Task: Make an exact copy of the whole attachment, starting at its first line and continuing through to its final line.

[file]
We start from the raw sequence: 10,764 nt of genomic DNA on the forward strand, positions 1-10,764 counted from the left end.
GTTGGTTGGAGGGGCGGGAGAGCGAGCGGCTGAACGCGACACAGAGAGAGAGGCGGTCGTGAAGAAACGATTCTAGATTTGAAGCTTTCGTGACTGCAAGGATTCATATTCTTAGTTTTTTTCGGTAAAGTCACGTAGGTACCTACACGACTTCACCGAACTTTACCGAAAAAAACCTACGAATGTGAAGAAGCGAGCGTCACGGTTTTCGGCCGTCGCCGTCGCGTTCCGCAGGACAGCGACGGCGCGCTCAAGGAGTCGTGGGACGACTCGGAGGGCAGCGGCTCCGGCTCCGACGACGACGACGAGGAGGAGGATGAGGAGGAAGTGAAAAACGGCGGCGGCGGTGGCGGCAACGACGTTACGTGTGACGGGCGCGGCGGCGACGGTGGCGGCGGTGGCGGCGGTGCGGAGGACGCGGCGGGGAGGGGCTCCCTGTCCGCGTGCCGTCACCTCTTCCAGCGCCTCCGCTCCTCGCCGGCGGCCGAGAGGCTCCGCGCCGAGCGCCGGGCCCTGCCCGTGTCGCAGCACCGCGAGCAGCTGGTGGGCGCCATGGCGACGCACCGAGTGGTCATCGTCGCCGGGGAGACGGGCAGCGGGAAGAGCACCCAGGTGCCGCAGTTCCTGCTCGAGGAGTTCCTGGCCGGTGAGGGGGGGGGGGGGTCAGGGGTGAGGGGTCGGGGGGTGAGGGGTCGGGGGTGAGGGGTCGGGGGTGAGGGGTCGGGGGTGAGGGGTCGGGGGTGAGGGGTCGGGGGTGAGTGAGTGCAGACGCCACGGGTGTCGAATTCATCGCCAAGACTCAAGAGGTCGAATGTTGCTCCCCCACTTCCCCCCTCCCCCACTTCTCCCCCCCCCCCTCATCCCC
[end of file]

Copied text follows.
We start from the raw sequence: 10,764 nt of genomic DNA on the forward strand, positions 1-10,764 counted from the left end.
GTTGGTTGGAGGGGCGGGAGAGCGAGCGGCTGAACGCGACACAGAGAGAGAGGCGGTCGTGAAGAAACGATTCTAGATTTGAAGCTTTCGTGACTGCAAGGATTCATATTCTTAGTTTTTTTCGGTAAAGTCACGTAGGTACCTACACGACTTCACCGAACTTTACCGAAAAAAACCTACGAATGTGAAGAAGCGAGCGTCACGGTTTTCGGCCGTCGCCGTCGCGTTCCGCAGGACAGCGACGGCGCGCTCAAGGAGTCGTGGGACGACTCGGAGGGCAGCGGCTCCGGCTCCGACGACGACGACGAGGAGGAGGATGAGGAGGAAGTGAAAAACGGCGGCGGCGGTGGCGGCAACGACGTTACGTGTGACGGGCGCGGCGGCGACGGTGGCGGCGGTGGCGGCGGTGCGGAGGACGCGGCGGGGAGGGGCTCCCTGTCCGCGTGCCGTCACCTCTTCCAGCGCCTCCGCTCCTCGCCGGCGGCCGAGAGGCTCCGCGCCGAGCGCCGGGCCCTGCCCGTGTCGCAGCACCGCGAGCAGCTGGTGGGCGCCATGGCGACGCACCGAGTGGTCATCGTCGCCGGGGAGACGGGCAGCGGGAAGAGCACCCAGGTGCCGCAGTTCCTGCTCGAGGAGTTCCTGGCCGGTGAGGGGGGGGGGGGGTCAGGGGTGAGGGGTCGGGGGGTGAGGGGTCGGGGGTGAGGGGTCGGGGGTGAGGGGTCGGGGGTGAGGGGTCGGGGGTGAGGGGTCGGGGGTGAGTGAGTGCAGACGCCACGGGTGTCGAATTCATCGCCAAGACTCAAGAGGTCGAATGTTGCTCCCCCACTTCCCCCCTCCCCCACTTCTCCCCCCCCCCCTCATCCCC